The Justice Department today filed suit against the owner and manager of more than 50 residential rental properties in Bakersfield, Calif., alleging a pattern or practice of sexual harassment in violation of the Fair Housing Act.
The suit, filed in the U.S. District Court for the Eastern District of California, alleges that the 30-year veteran landlord is accused of harassing a number of female tenants.
No person should have to fear sexual harassment from a landlord who holds a key to their home, said Thomas E. Perez, Assistant Attorney General for the Justice Departments Civil Rights Division. Sexual harassment in housing is intolerable, and landlords should be on notice that the Justice Department will vigorously prosecute landlords who engage in this type of discrimination.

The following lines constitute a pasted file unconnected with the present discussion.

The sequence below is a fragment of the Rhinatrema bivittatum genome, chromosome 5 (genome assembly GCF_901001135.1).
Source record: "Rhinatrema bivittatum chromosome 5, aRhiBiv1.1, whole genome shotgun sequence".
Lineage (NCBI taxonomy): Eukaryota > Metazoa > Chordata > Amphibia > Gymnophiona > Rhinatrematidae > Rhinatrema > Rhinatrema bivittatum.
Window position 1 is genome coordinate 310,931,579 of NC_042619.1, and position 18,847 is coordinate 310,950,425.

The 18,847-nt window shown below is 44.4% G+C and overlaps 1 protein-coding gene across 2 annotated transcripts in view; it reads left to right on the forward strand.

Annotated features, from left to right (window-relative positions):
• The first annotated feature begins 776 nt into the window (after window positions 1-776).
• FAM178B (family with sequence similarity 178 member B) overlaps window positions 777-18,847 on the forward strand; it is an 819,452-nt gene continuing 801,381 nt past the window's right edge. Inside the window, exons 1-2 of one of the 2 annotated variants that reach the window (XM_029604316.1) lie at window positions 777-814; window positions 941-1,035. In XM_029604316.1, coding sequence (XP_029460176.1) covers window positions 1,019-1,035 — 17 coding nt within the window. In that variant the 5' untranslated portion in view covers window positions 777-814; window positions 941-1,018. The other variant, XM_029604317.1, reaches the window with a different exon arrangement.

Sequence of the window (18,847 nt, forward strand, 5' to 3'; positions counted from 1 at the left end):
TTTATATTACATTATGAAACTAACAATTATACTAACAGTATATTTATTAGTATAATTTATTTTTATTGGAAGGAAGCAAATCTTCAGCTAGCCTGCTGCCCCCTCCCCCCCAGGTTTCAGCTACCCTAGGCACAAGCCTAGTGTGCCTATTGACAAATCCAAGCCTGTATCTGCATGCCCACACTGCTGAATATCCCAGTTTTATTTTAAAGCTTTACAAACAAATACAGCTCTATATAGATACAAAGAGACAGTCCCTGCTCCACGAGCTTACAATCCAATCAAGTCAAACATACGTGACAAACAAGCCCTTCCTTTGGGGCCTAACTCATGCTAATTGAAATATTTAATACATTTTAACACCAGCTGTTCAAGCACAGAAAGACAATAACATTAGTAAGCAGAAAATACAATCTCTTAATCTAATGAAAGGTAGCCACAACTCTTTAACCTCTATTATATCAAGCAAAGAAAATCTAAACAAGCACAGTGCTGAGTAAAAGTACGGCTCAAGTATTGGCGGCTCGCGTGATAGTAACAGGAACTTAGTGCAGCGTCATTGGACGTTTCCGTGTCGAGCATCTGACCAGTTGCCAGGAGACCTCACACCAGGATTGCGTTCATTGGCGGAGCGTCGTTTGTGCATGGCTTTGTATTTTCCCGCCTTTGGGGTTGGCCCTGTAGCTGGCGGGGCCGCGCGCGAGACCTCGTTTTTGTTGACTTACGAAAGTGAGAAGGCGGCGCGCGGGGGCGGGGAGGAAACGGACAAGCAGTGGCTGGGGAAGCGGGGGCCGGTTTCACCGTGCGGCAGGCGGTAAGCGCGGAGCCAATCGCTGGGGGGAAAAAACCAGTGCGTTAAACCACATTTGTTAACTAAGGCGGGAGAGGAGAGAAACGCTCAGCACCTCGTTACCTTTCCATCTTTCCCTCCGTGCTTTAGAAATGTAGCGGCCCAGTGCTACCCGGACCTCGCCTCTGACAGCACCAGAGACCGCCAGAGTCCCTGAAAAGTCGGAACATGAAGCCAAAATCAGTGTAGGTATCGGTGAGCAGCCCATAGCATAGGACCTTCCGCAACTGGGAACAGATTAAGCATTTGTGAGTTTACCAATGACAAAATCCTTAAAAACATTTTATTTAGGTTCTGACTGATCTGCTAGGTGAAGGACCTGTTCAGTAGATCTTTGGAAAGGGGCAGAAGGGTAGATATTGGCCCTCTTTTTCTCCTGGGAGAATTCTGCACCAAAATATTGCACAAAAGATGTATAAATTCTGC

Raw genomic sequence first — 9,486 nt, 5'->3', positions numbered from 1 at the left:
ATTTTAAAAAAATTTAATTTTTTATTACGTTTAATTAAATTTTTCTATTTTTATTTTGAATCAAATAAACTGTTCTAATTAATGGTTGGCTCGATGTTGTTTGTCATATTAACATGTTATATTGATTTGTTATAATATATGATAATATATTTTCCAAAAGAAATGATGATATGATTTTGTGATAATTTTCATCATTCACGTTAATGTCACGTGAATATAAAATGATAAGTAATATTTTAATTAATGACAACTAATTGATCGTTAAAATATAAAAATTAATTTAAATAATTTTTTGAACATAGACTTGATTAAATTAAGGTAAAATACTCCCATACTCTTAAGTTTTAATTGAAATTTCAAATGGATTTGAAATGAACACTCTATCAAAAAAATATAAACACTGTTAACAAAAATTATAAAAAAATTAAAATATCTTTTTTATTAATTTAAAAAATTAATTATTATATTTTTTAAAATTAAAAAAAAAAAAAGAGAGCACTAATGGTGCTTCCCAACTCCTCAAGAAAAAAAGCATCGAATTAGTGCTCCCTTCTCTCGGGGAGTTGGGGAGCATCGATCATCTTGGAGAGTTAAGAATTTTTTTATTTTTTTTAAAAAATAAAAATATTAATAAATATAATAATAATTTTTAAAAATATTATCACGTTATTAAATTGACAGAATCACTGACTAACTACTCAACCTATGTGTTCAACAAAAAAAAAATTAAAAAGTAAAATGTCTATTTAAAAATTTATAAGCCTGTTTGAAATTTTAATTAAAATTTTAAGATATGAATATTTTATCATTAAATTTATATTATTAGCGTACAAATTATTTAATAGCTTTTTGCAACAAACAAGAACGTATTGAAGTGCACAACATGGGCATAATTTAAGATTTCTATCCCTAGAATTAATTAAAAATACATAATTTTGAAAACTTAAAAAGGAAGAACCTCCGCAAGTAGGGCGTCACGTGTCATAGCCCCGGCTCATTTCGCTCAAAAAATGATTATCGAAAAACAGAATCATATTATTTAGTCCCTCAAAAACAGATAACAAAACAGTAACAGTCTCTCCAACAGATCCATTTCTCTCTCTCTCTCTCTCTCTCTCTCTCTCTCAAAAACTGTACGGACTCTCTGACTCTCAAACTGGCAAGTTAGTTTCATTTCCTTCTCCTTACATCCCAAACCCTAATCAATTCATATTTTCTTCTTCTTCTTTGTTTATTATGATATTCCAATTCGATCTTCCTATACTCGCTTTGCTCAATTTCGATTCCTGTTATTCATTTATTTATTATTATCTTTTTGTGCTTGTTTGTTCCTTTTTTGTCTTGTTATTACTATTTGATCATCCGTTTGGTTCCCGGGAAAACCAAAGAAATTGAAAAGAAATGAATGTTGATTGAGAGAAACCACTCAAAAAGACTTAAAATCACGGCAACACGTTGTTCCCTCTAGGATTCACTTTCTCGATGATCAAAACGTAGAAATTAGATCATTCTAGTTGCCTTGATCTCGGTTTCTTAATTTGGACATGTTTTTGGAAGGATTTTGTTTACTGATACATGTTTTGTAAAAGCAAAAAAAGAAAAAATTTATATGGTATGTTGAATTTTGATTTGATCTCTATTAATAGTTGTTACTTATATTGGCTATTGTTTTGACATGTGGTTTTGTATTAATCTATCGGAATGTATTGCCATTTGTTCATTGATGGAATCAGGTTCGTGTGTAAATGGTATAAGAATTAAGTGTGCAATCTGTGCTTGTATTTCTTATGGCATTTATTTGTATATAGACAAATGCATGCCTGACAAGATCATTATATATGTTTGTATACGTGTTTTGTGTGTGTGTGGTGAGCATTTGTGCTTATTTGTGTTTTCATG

The suit seeks monetary damages to compensate the victims, a civil penalty and a court order barring future discrimination.
In another case, the Justice Department announced that a Bloomingdale, Georgia landlord agreed to pay $680,000 to settle a Fair Housing Act lawsuit alleging that he discriminated against African-Americans and sexually harassed female tenants and prospective tenants. The settlement also prohibits him from engaging in discrimination in the future and requires that an independent manager handle the properties.
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